‘If you plant flowers in a large block of colours, this can help the bees locate their favourite plants more easily so they can get nectar and food. Colour blocking is not only great for the bees, but it’s also great for the eyes. It looks very aesthetically pleasing and helps make your garden look more artsy and dramatic,’ says Fiona Jenkins, gardening expert at My Job Quote

8. Plant flowers all year round

Beautiful colourful bee friendly garden with a basket on a green lawn

(Image credit: Future PLC / Mark Bolton)

There are lots of jobs to do in the garden when it gets colder and one of them should be to sew Mahonia and Honeysuckle seeds. You’ll spot the honeybee on the Mahonia and Honeysuckle plants during the winter months.

When you are doing your planting remember to provide them with nectar and pollen rich flowering plants (which will be needed for the bees to build strong colonies in the Spring). Extend the flowering season by having something always in bloom from February to October.

9. Grow plants with nectar and pollen

close up of pink cosmos flowers

(Image credit: Johnthan Buckley)

This may seem pretty obvious but it’s important to grow a range of plants that will provide continuous flowering, especially from March to September.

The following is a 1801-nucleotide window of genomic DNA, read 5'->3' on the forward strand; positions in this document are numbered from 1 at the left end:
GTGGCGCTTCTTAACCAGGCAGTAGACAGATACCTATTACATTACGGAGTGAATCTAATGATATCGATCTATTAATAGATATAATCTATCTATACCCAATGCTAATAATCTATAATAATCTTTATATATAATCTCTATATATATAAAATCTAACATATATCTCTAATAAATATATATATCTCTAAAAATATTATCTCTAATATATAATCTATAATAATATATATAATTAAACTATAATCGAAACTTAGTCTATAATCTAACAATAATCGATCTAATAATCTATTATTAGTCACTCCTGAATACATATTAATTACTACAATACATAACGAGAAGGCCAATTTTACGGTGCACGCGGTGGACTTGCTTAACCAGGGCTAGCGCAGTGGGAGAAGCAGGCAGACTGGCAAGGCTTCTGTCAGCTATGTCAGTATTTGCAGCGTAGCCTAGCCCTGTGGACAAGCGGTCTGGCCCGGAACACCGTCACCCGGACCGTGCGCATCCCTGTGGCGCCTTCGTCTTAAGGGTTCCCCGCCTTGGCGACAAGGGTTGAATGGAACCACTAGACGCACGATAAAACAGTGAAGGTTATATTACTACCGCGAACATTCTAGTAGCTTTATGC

It's worth planting plenty of single flowers too, as many plants make the pollen and nectar hard to get to for bees and other pollinators.

Richard Petrie, home expert at Thomas Sanderson says, 'Filling your garden with plants which are high in nectar or pollen is important as they are important food sources for many species including bees.'

'Herb plants like lavender are high in nectar and entice bees with their fragrance. Also, it’s thought bees can see the colour purple the most clearly so not only will your garden look and smell great, it will be more appealing to bees too.'

These ten herbs are specifically known to attract bees so create a little herb garden and watch them flock.

10. Create a bees nest

Ceramic bee's nest in a bed of ivy with a shrub behind it

(Image credit: Natural Collection)

A bundle of hollow canes could make a great home for bees. Some bumblebee species will take up residence in bird boxes, or an upturned plant pot (with holes) located in a secure, shady area.

This ceramic nester, £27.99 from Natural Collection has excellent frost resistant properties, so even when temperatures get completely inhospitable this makes an ideal home for a vole, mouse or a bumble bee.

Even though you are unlikely to be able to make a home for the honeybee colonies keep an eye out for other solitary bees that you could accommodate in your garden.

11. Don’t use pesticides

Garden with gravel and a weed

(Image credit: Roundup)

Avoid using chemical pesticides in the garden if you can. To help save the bees try natural methods of pest control – such as putting up bird boxes, blasting aphids with water and getting rid of wasps safely.

Richard Petrie from Thomas Sanderson explains, 'Pesticides can be great at keeping unwanted pests away from bee hives but they can also kill bees at the same time therefore as a general rule it is advised you do not use them in your garden.'

'If you need to use pesticides, it is advised that you do your research into which is best for you and that you use them in the evening hours.'

12. Build a bee hotel

Bee hotel located in a garden

(Image credit: Amazon)